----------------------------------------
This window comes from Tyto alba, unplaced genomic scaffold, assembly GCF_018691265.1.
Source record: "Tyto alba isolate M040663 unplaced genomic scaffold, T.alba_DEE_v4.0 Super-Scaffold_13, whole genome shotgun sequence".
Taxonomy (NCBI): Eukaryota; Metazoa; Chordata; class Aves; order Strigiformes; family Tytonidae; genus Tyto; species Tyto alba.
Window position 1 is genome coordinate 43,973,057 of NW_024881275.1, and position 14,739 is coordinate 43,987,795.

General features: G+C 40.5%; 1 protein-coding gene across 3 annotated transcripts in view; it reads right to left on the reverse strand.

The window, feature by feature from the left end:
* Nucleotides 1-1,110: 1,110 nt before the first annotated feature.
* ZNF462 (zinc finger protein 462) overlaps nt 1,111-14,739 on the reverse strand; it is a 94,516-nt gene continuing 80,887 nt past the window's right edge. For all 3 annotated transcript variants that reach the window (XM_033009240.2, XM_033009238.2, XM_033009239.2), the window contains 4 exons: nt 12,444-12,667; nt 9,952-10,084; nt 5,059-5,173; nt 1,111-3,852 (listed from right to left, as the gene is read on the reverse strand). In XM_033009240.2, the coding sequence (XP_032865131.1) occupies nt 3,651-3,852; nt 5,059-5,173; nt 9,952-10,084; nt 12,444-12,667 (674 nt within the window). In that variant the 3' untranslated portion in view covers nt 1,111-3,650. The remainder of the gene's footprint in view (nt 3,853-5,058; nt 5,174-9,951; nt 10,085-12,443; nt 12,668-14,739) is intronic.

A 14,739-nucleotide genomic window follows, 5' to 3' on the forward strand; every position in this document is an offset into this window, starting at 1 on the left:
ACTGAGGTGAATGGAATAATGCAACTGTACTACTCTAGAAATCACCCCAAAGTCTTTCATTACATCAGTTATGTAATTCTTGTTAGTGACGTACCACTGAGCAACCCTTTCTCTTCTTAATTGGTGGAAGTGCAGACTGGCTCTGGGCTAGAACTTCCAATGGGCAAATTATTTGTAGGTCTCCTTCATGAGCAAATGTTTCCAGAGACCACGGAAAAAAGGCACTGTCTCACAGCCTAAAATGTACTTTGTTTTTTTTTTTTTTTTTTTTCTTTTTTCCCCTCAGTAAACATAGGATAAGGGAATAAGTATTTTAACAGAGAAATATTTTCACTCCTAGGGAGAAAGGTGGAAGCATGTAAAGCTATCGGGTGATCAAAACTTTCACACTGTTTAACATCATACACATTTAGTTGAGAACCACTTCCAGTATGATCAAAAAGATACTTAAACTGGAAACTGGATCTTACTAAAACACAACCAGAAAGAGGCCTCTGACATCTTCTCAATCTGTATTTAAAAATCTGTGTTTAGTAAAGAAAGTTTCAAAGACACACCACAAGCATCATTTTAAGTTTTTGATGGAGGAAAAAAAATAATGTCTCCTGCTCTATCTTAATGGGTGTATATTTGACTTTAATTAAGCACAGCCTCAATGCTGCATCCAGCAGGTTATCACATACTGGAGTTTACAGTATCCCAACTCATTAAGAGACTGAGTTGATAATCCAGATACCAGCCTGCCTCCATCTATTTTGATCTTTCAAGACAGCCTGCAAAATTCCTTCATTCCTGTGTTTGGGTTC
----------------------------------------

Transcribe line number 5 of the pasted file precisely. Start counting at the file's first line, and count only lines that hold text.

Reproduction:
General features: G+C 40.5%; 1 protein-coding gene across 3 annotated transcripts in view; it reads right to left on the reverse strand.